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Georgia cotton hammered by MichaelGeorgia cotton hammered by Michael

Georgia cotton and other crops suffer extensive damage from Hurricane Michael.

Ron Smith 1

October 11, 2018

7 Slides

Georgia’s cotton crop prospects took an economically devastating hit from Hurricane Michael. Georgia Department of Agriculture estimates indicate that no more than 15 percent of the crop had been harvested when the strongest storm ever to hit southwest Georgia roared across the region.

Much of the cotton was at its most vulnerable stage, defoliated, open and ready to harvest.

Reports from several farmers and crop consultants point to total loss of cotton over much of the southwest Georgia production area.

Peanuts dug and drying also suffered massive damage and pecans groves will lose this year’s nut crop as well as many trees.

The day before the storm hit, estimates predicted crop damage to approach $1 billion.

Damage to property is also expected to be significant.

These photos from Georgia Department of Agriculture and farmers Tom Windhausen and Johnny Cochran show the scope of cotton losses.

About the Author(s)

Ron Smith 1

Senior Content Director, Farm Press/Farm Progress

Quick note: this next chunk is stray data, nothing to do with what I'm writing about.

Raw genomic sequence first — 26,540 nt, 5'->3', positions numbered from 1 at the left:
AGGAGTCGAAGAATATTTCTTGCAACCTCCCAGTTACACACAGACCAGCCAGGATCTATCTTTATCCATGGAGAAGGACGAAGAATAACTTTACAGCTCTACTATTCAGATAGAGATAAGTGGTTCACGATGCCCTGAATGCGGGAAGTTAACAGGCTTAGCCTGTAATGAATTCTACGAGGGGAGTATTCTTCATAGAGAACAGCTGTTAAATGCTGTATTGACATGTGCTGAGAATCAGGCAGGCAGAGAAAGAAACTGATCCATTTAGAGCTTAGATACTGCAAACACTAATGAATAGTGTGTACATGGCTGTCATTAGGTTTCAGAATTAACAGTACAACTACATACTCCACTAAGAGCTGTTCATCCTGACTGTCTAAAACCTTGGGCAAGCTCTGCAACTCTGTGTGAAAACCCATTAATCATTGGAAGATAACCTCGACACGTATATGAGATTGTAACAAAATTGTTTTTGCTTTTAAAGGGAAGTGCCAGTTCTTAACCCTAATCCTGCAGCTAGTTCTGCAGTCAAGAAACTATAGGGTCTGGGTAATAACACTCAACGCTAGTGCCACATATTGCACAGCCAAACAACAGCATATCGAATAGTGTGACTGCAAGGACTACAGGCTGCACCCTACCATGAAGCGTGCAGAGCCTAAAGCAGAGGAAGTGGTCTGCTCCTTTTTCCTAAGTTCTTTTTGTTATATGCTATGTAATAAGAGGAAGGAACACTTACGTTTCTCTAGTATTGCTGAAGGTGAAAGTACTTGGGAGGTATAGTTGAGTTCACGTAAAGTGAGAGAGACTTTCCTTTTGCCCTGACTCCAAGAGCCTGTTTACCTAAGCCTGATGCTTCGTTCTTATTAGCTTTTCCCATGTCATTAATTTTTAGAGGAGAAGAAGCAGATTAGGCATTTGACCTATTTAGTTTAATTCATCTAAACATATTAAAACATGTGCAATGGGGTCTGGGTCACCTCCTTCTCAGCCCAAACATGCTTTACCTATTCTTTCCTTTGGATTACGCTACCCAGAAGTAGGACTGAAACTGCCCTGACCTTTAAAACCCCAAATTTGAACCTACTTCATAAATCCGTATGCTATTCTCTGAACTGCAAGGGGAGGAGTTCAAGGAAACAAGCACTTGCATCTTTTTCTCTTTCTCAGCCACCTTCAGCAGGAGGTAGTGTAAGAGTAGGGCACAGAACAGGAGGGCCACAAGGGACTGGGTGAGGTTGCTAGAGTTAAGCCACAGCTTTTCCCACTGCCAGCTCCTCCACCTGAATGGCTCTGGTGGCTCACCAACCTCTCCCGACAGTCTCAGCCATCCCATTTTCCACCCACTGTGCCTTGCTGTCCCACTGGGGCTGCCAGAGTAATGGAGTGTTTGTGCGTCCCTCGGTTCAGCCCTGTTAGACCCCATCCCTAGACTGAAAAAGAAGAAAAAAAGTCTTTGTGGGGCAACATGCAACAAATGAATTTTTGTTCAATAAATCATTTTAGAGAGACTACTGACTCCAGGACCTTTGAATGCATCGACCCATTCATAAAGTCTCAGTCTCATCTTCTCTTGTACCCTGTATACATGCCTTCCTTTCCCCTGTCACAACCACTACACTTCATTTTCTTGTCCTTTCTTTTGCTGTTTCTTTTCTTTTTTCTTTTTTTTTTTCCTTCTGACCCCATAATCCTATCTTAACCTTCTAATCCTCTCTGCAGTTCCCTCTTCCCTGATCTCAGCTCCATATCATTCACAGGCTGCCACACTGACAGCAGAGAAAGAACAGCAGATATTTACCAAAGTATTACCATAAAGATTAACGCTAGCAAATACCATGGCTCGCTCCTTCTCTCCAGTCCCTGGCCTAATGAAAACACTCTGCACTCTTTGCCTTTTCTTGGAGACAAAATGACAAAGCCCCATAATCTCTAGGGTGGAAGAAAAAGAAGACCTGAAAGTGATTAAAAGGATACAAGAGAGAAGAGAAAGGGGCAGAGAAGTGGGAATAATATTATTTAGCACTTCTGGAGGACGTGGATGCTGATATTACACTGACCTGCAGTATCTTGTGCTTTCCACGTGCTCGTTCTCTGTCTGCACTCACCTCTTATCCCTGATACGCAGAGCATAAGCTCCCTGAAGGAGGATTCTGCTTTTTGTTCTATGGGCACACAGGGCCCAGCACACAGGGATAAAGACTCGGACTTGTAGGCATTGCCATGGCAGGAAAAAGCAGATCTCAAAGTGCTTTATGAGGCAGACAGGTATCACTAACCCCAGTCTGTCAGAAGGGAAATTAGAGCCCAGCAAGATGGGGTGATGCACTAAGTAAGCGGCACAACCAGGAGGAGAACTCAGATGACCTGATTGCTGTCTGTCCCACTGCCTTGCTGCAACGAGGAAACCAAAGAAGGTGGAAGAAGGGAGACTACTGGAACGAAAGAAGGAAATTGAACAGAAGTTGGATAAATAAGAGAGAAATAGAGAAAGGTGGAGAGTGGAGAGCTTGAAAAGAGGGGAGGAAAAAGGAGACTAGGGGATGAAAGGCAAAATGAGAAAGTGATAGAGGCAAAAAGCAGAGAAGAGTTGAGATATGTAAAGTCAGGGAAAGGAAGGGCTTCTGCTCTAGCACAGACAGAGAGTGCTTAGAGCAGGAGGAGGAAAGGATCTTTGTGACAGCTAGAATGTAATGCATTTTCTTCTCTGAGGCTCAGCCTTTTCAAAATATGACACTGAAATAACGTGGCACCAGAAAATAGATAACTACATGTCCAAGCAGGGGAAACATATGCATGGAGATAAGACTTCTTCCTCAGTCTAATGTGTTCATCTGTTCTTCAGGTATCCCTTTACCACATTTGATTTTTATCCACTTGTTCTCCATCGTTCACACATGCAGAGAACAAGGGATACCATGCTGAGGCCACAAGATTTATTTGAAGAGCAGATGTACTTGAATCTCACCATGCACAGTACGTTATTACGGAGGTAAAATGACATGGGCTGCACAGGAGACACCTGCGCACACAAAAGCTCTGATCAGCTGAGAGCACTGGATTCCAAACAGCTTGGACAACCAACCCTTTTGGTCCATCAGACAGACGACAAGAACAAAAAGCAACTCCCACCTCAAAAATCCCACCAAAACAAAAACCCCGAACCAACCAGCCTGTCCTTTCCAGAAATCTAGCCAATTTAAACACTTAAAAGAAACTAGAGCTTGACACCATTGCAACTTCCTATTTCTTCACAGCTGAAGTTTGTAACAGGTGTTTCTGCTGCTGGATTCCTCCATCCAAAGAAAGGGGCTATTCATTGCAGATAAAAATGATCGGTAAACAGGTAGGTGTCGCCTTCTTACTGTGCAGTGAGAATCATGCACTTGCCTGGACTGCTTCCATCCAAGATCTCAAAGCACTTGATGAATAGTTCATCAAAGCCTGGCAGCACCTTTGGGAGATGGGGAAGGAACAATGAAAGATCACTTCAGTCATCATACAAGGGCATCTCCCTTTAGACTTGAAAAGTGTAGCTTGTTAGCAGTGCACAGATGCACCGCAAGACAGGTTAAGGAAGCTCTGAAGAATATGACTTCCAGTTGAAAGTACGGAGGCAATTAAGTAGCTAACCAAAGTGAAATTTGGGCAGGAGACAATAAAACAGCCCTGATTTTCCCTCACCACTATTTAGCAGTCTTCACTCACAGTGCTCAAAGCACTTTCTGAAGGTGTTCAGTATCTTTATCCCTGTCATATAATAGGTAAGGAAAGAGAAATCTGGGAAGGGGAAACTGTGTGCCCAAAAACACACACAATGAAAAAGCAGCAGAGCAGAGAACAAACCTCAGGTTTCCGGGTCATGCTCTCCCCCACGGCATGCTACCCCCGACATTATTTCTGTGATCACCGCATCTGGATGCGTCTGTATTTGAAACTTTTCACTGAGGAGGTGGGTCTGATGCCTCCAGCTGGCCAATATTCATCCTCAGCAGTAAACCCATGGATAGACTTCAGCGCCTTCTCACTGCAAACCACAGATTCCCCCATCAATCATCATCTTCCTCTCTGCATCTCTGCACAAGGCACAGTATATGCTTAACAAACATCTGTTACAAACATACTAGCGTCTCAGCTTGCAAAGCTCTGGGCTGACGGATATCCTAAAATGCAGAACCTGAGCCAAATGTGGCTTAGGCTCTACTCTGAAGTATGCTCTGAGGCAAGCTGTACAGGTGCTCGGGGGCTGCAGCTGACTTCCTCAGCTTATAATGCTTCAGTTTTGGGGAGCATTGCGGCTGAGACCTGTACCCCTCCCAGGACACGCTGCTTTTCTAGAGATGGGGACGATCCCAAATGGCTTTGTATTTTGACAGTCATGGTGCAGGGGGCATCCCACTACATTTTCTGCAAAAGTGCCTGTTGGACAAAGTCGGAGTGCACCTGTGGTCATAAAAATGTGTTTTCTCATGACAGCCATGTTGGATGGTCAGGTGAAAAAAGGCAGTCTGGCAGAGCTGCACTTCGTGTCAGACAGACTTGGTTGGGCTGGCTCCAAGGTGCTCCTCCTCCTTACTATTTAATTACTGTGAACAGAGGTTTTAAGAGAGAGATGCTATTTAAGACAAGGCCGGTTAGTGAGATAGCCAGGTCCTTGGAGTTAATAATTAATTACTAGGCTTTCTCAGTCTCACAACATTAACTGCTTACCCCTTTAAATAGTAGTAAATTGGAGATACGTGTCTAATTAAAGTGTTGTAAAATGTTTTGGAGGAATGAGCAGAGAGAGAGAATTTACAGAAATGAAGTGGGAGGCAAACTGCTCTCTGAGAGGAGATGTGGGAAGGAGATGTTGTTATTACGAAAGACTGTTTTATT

Ron Smith has spent more than 40 years covering Sunbelt agriculture. Ron began his career in agricultural journalism as an Experiment Station and Extension editor at Clemson University, where he earned a Masters Degree in English in 1975. He served as associate editor for Southeast Farm Press from 1978 through 1989. In 1990, Smith helped launch Southern Turf Management Magazine and served as editor. He also helped launch two other regional Turf and Landscape publications and launched and edited Florida Grove and Vegetable Management for the Farm Press Group. Within two years of launch, the turf magazines were well-respected, award-winning publications. Ron has received numerous awards for writing and photography in both agriculture and landscape journalism. He is past president of The Turf and Ornamental Communicators Association and was chosen as the first media representative to the University of Georgia College of Agriculture Advisory Board. He was named Communicator of the Year for the Metropolitan Atlanta Agricultural Communicators Association. More recently, he was awarded the Norman Borlaug Lifetime Achievement Award by the Texas Plant Protection Association. Smith also worked in public relations, specializing in media relations for agricultural companies. Ron lives with his wife Pat in Johnson City, Tenn. They have two grown children, Stacey and Nick, and three grandsons, Aaron, Hunter and Walker.

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